Saturday, May 15, 2010

Too Verbose

I've been trying to work on a succinct description of this game concept. This is proving to be difficult, it requires a fair amount of explaining if you don't have pictures. (I tried it out)

The game world is full of light and shadow, the player has the ability to walk across pathways created by cast shadows. Each level will involve the player manipulating light and shadow to get to the exit.

I need to condense this into 1-2 sentences that use descriptive adjectives and describes the aesthetic and mood. Okay, a flip through the thesaurus yields us this:

- intriguing
- captivating
- fascinating
- stimulating
- absorbing
- compelling

- curious
- inquisitive
- exploratory

- relaxing
- serene
- calm
- composed

- meditative
- reflective
- contemplative

- ambient
- moody

Is the game concept anything of these? Its aesthetics's still being decided, I know it's going to pixellated but the exact colours? How far can you use "atmospheric" to describe games with limited colour palettes? Or games that have a certain "feel" about them? Take games like Aether, Small Worlds, Redder or Colour my Heart.

Can't think of anything else to write, I'll come back to this later.

Sunday, May 9, 2010

Living Shadows

Although it hasn't been confirmed what game concept Button Bash is going to be doing but I'd thought I look at games that have a) similar mechanic or b)similar themes. Prepare yourselves, it may appear that you are suffering double vision. Do not adjust your sets, this is perfectly normal. Sadly, this is not the Twilight Zone, spooky twins and bus shredding gremlins aren't on the menu tonight.

Living Shadows via TvTropes has a long list of pop culture works where shadows come to life. Or try Alternate Universes or Mirror Universes. Evil goatee anyone?

Sean Howard outlines how dual/shadow world works with simple game mechanics in this concept about negative space.

Here's a rundown if you're not going to read it:
- Monochromatic world (Black & White)
- Use of negative space (Will the light worlder go up a shadow ladder or will they just pass by?)
- Actions affect both world (If I nuke the toaster in the shadow world, your kitchen will not be the same in the light world)

I'm pretty sure everyone's had this idea, it almost a trope. The main question is can we design a concept that uses these basics and still surprise people with them?

Poto & Cabenga by Honeyslug

Dual screen action with two strange little characters. The only button you need is [SPACE], but pressing and releasing it does cause each character to react in a different way. Releasing [SPACE] makes the horse jump, while hitting it makes the orange guy jump. Quick reflexes are necessary.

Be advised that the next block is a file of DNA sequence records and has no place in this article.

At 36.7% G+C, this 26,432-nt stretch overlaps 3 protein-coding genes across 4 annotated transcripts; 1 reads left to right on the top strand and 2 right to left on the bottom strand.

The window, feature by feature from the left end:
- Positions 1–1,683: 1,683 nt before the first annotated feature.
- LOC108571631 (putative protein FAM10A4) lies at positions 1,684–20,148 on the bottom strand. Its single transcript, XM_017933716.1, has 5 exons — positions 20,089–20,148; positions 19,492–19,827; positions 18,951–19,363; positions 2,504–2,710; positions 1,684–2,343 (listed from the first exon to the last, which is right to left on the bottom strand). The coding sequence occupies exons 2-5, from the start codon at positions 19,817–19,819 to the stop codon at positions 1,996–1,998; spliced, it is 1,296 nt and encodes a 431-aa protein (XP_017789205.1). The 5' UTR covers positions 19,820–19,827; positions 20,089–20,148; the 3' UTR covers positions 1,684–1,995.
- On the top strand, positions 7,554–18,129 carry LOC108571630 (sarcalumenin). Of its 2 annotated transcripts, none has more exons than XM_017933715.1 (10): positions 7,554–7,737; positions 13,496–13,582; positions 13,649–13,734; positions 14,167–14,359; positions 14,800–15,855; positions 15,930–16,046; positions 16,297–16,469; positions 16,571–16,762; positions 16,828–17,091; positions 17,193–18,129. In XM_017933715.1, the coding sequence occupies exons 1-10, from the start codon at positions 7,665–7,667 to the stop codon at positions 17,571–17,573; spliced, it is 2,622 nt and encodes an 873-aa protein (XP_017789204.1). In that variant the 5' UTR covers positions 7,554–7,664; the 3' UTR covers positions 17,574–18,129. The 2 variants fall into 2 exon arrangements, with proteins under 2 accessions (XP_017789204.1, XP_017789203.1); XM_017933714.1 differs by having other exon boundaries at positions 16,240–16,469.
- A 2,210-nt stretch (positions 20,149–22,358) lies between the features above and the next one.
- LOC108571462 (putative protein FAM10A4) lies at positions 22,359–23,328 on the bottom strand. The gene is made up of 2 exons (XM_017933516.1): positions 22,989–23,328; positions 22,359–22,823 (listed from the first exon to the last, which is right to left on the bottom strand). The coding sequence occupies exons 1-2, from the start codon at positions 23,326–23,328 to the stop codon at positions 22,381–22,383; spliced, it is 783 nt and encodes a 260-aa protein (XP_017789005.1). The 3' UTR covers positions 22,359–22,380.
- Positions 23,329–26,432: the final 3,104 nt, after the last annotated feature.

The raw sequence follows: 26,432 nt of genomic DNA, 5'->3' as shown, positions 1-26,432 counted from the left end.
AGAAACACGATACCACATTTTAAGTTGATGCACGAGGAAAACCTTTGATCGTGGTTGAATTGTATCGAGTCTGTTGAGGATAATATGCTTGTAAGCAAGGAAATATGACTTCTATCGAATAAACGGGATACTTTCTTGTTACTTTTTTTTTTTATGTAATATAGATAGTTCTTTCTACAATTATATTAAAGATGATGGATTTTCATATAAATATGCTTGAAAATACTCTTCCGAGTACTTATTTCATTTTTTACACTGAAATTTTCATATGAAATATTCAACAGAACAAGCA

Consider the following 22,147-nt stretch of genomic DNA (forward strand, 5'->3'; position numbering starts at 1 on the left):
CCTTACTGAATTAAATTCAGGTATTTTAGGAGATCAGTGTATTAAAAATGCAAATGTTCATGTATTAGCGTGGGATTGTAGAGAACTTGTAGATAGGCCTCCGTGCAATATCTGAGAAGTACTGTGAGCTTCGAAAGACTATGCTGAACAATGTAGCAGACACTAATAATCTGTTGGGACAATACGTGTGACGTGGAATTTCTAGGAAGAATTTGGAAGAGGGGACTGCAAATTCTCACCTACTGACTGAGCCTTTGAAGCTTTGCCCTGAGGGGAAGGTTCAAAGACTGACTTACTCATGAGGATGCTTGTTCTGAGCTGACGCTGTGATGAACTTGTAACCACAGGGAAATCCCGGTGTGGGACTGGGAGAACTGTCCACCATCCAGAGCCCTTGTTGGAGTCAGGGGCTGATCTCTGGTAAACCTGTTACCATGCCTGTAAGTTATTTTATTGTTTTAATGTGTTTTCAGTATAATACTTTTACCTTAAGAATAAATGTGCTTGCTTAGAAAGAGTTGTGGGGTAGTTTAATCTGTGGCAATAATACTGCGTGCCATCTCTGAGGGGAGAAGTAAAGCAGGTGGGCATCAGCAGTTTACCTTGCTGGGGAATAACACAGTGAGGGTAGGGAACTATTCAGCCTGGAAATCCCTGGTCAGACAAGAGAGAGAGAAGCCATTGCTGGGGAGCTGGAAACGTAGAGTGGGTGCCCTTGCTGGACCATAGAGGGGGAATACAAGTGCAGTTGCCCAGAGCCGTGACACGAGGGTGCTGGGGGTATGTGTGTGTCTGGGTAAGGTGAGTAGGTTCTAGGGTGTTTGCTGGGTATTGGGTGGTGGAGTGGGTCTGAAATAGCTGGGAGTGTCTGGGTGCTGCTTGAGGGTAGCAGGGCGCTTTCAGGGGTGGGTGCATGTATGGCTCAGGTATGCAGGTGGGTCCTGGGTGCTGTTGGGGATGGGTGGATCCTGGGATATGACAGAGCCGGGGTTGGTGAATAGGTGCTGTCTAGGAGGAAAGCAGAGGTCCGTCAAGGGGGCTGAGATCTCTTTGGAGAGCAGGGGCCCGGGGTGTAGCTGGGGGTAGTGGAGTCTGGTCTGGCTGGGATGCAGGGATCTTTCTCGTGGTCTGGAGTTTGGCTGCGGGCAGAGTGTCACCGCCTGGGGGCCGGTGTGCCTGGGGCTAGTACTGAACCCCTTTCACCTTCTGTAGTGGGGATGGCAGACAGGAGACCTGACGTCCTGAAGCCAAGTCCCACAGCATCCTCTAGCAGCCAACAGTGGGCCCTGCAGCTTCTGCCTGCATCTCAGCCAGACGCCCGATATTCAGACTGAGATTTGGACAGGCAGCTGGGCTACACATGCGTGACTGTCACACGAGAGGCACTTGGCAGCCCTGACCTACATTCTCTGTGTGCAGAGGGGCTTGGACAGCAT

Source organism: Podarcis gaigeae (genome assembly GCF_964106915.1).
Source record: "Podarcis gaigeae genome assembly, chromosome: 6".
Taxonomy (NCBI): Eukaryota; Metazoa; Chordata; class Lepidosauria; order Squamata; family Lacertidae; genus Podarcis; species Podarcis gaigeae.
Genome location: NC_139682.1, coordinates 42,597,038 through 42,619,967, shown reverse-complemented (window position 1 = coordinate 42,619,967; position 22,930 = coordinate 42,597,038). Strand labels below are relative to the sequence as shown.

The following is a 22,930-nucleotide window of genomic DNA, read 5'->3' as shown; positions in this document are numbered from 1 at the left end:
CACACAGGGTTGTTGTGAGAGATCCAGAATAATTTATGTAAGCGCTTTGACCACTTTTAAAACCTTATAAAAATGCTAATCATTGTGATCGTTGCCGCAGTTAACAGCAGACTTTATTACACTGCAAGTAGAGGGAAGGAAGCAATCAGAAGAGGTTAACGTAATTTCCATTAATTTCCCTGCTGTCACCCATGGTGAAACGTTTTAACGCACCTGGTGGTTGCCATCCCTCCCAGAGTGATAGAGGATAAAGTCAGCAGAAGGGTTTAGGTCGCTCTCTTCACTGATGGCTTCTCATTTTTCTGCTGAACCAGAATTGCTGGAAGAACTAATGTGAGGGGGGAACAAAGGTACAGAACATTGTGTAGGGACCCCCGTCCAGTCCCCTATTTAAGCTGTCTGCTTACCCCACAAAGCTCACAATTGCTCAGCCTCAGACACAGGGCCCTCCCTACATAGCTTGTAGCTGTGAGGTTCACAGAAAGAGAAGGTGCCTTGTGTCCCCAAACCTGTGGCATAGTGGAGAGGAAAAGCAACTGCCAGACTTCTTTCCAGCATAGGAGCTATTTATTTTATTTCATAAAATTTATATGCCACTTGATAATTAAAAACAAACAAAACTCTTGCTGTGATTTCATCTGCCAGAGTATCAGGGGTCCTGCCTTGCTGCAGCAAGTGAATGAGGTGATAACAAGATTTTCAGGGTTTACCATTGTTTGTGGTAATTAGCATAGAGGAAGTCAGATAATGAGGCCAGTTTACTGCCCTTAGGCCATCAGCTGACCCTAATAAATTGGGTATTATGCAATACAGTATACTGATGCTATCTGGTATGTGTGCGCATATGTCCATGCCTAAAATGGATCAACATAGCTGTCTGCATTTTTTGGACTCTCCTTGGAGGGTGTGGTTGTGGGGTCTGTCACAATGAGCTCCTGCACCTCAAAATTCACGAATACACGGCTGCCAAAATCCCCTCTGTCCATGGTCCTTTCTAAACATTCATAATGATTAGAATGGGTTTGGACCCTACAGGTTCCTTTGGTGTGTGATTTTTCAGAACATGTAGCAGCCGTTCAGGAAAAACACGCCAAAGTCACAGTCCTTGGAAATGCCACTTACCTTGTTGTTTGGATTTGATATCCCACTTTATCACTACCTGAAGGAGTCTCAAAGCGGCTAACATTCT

Obviously my original game concept did get some influence from here but I'm not sure how an evolved version is going to pan out.

The Forest Temple by Oslo Albet

The goal of this game is guide Fireboy and Watergirl through the temple and collect what treasures you can. WASD system controls Watergirl while Fireboy's got the arrow keys. This can be confusing unless you're brainy enough to play with a friend.

Trine by Frozenbyte

A thief, wizard and a knight get involved with a magic crystal and now share the same body. You can switch between the three to get around the game world. Each character has special abilities that give the player a variety of solutions to getting around the world.

Monochro Observer by Tatsuya Koyama

Black and white world where two characters share a common goal of getting to a shiny vortex. You swap between the two as you clear or create blocks so they can reach the goal.

Yin Yang by Nitrome

Another one where you flip between the two characters and their worlds to get to a common goal. Of course, these smiling imps need to help each other to get to the flags. In this game, characters can link worlds by moving crates, which can help bridge gaps to make reaching goals possible.

Common themes and mechanics of these games:
- Characters have common goals (reach same place or points)
- Flipping/switching between characters
-Characters have to help each other (if I pull this lever, it will open a door for my partner)
- Both worlds offer similar experience (eg. same number of obstacles that may not have the same placement)
- Characters may have different abilities (not applicable for all games)

Is it design suicide to be looking at these games?

Friday, May 7, 2010

Button Bashers

Pretty excited, since the final project for Critical Games Design is about conceptualising an idea into something tangible.(Tangible in a digital environment for my particular group)

After much heated debating and a intense straw drawing contest, I give you Button Bash, the group I'm working in. (Excuse the name, it's like having two guys in the same room who are called Steve and Steven)

The Team:
Ryan as Sound and Level Designer
Anderson as Programmer
Nick as Artist and Animator
Myself as Lead Designer/Project Manager

The exact details of our project is to be confirmed but I'm hopeful that it will be an evolved version of this. (Don't press B to stop evolution, it's counter-productive)

Changes are starting up on a narrative and mechanics. I'm pretty sure what's coming up will be a different sheep all together. I'm still going to make the original version but consider this to be it's cousin who's parents can afford to feed it hamburgers.

Currently we'll be working on getting the blog started, work flow sorted and nutting out the idea. Forsooth and henceforth! (Yes, I know I've used the words incorrectly but they sound fun and roll off my tongue)